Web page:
11 October 2018 – The benefits of using biological controls to fight a range of crop pests threatening food security in the Neotropical region has been highlighted by CABI at the 4th Chilean Biological Control Symposium and the 1st Latin American Biological Control Symposium held this week in the city of Chillán, Chile.
Dr Yelitza Colmenarez, Director CABI Brazil Centre and Regional Coordinator for the Plantwise Programme, delivered a keynote speech to delegates stating that invasive species and the introduction of new pests represents a major challenge for agricultural production in Central and South America and the Caribbean.
She said the intensification of trade between Latin American and Caribbean countries with other regions, among other factors including climate change, has allowed the introduction of a large number of invasive species including the psyllids Diaphorina citri and Aleurocanthus woglumi which cause damage to citrus fruits, spotted wing drosophila Drosophila suzukii and the cotton bollworm Helicoverpa armigera.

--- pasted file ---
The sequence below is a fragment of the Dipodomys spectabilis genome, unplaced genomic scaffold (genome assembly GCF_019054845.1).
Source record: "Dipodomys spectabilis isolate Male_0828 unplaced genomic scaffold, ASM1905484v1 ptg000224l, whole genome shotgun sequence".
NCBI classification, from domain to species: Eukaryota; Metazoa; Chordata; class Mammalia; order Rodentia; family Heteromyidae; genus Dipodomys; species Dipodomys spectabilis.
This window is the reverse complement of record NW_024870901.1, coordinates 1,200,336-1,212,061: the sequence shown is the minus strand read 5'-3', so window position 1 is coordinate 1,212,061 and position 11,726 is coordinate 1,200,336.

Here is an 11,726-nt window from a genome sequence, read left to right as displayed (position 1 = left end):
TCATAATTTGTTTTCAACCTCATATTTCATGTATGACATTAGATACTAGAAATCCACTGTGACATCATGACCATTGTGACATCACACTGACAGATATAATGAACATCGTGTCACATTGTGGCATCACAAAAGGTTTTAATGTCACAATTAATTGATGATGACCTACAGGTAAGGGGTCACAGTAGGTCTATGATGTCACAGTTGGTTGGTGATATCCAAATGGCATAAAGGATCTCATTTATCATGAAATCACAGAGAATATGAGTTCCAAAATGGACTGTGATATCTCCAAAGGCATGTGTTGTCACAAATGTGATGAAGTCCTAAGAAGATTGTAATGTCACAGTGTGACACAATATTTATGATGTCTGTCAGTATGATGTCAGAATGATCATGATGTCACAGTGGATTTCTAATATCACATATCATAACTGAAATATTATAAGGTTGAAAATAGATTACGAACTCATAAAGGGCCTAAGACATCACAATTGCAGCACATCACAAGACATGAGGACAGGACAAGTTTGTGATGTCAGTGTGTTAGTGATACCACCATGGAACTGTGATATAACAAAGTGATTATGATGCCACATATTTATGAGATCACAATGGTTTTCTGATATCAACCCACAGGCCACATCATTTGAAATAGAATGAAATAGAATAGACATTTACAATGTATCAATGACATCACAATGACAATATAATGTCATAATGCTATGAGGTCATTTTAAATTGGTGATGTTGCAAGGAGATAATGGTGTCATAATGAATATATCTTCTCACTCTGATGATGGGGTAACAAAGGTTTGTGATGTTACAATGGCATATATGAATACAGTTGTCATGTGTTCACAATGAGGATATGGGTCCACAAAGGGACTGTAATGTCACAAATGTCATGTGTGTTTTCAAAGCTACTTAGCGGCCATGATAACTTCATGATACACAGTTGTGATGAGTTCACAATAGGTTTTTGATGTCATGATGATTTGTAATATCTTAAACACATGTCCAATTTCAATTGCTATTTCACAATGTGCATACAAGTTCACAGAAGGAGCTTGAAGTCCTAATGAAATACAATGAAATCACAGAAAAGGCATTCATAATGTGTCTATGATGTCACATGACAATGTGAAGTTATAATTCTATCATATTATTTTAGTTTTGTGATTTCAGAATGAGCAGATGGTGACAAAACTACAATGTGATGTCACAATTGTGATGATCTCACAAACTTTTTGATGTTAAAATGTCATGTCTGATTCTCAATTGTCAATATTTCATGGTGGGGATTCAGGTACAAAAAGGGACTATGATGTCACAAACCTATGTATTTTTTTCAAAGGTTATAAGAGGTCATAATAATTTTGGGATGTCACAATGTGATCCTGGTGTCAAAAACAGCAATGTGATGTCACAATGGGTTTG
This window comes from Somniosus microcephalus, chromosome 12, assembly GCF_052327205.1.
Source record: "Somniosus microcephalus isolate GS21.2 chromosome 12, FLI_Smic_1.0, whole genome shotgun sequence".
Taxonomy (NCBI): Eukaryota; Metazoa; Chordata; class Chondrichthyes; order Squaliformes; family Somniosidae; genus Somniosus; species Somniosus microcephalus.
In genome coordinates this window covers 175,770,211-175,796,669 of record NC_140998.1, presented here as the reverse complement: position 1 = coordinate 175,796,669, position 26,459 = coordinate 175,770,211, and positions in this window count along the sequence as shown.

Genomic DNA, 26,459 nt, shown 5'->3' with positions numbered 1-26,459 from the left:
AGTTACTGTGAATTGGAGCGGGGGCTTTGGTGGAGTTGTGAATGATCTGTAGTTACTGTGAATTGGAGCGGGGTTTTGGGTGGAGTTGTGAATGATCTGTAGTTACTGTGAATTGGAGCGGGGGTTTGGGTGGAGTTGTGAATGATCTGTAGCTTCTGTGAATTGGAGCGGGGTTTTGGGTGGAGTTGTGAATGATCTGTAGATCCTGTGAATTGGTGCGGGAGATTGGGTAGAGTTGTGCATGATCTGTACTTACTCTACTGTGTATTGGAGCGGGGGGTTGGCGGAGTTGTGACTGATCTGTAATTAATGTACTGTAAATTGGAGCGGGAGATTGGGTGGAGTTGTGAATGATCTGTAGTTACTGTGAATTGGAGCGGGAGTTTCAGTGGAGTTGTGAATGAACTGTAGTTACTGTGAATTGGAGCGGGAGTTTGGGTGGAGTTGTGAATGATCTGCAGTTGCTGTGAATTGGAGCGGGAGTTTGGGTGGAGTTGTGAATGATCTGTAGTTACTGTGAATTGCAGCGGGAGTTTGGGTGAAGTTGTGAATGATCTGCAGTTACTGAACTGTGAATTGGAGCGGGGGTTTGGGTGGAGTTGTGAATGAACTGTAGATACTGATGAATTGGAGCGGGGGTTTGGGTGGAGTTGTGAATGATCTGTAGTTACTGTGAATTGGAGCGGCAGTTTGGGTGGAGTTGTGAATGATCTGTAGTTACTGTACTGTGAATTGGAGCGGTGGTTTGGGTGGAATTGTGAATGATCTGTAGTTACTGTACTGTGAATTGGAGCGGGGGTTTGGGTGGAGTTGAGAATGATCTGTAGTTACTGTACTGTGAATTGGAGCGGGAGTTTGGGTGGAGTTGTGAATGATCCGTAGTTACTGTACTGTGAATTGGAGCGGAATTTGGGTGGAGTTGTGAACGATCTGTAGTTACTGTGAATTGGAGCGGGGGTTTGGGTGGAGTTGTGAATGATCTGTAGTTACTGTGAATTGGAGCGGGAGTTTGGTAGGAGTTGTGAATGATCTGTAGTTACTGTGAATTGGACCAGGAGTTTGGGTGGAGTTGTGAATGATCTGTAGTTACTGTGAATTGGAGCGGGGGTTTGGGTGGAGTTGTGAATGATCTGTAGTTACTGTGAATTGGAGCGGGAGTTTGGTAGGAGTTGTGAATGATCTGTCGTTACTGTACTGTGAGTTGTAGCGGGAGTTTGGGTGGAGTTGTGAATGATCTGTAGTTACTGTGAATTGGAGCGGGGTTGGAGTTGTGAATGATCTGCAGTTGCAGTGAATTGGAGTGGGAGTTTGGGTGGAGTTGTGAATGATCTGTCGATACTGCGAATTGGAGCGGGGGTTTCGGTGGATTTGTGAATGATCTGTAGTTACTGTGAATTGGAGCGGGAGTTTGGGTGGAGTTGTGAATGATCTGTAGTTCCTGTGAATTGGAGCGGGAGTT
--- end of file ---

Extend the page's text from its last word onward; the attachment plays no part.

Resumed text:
Dr Colmenarez said, “Despite the quarantine strategies and procedures put in place to reinforce phytosanitary surveillance and prevent their entry, new pests of recent introduction in the region are reported every year.
“Biological control, as part of an Integrated Pest Management strategy, play a very important role in fighting pests and increasing the level of sustainable agricultural production in Latin America and the Caribbean.”
The joint symposium brought together researchers, extension workers and students to be updated on the very latest biological controls such as parasitoids, microbial agents and plant substances to fight arthropods. The event also presented the opportunity to learn more about advances in the biological control of various weeds.
Dr Colmenarez added, “The use of parasitoids in biological control programmes has a big potential in the Neotropical region, which can be confirmed by the positive results obtained in the programmes that are being implemented in the region.
“For example, the large areas under sugarcane cultivation in Brazil and to a certain extent in Colombia, employs the larval parasitoid Cotesia flavipes and other species to biologically control the sugarcane borer.
“Helping farmers become more familiar with the use of natural enemies, allowing an efficient integration of biological control with other control methods, could improve its application, increase yields, reduce losses to invasive pests and protect their livelihoods and food security.”
Dr Colmenarez’s speech was adapted from her 2018 paper ‘Use of Parasitoids as a Biocontrol Agent in the Neotropical Region: Challenges and Potential’ published by IntechOpen.
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